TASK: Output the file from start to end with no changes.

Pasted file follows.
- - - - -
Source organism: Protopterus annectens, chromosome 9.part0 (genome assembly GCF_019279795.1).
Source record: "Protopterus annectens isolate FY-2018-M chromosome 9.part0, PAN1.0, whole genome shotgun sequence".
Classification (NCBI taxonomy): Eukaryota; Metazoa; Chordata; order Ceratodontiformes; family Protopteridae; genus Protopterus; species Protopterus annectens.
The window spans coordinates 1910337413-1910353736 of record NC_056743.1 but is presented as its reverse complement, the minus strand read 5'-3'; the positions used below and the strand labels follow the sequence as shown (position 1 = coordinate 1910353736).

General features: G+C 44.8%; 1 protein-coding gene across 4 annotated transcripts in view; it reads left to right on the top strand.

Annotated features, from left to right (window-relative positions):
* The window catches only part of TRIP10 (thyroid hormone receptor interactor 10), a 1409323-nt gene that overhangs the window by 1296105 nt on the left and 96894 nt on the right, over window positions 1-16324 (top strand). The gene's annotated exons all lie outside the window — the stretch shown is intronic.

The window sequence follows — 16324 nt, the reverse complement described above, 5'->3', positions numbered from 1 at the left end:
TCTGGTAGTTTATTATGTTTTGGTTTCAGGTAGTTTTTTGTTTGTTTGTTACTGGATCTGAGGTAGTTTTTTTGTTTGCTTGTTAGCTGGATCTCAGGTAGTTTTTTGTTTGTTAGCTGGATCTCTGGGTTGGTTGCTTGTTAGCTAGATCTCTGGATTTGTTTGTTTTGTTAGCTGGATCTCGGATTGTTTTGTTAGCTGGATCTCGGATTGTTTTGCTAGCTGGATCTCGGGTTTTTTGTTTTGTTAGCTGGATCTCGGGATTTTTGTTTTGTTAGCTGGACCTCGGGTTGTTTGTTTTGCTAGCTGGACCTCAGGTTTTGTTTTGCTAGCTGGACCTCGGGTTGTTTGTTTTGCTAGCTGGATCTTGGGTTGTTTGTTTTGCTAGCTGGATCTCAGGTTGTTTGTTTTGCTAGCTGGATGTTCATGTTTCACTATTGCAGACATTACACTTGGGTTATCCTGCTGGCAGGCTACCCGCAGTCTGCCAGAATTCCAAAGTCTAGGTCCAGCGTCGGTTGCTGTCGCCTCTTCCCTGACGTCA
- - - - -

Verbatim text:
Source organism: Protopterus annectens, chromosome 9.part0 (genome assembly GCF_019279795.1).
Source record: "Protopterus annectens isolate FY-2018-M chromosome 9.part0, PAN1.0, whole genome shotgun sequence".
Classification (NCBI taxonomy): Eukaryota; Metazoa; Chordata; order Ceratodontiformes; family Protopteridae; genus Protopterus; species Protopterus annectens.
The window spans coordinates 1910337413-1910353736 of record NC_056743.1 but is presented as its reverse complement, the minus strand read 5'-3'; the positions used below and the strand labels follow the sequence as shown (position 1 = coordinate 1910353736).

General features: G+C 44.8%; 1 protein-coding gene across 4 annotated transcripts in view; it reads left to right on the top strand.

Annotated features, from left to right (window-relative positions):
* The window catches only part of TRIP10 (thyroid hormone receptor interactor 10), a 1409323-nt gene that overhangs the window by 1296105 nt on the left and 96894 nt on the right, over window positions 1-16324 (top strand). The gene's annotated exons all lie outside the window — the stretch shown is intronic.

The window sequence follows — 16324 nt, the reverse complement described above, 5'->3', positions numbered from 1 at the left end:
TCTGGTAGTTTATTATGTTTTGGTTTCAGGTAGTTTTTTGTTTGTTTGTTACTGGATCTGAGGTAGTTTTTTTGTTTGCTTGTTAGCTGGATCTCAGGTAGTTTTTTGTTTGTTAGCTGGATCTCTGGGTTGGTTGCTTGTTAGCTAGATCTCTGGATTTGTTTGTTTTGTTAGCTGGATCTCGGATTGTTTTGTTAGCTGGATCTCGGATTGTTTTGCTAGCTGGATCTCGGGTTTTTTGTTTTGTTAGCTGGATCTCGGGATTTTTGTTTTGTTAGCTGGACCTCGGGTTGTTTGTTTTGCTAGCTGGACCTCAGGTTTTGTTTTGCTAGCTGGACCTCGGGTTGTTTGTTTTGCTAGCTGGATCTTGGGTTGTTTGTTTTGCTAGCTGGATCTCAGGTTGTTTGTTTTGCTAGCTGGATGTTCATGTTTCACTATTGCAGACATTACACTTGGGTTATCCTGCTGGCAGGCTACCCGCAGTCTGCCAGAATTCCAAAGTCTAGGTCCAGCGTCGGTTGCTGTCGCCTCTTCCCTGACGTCA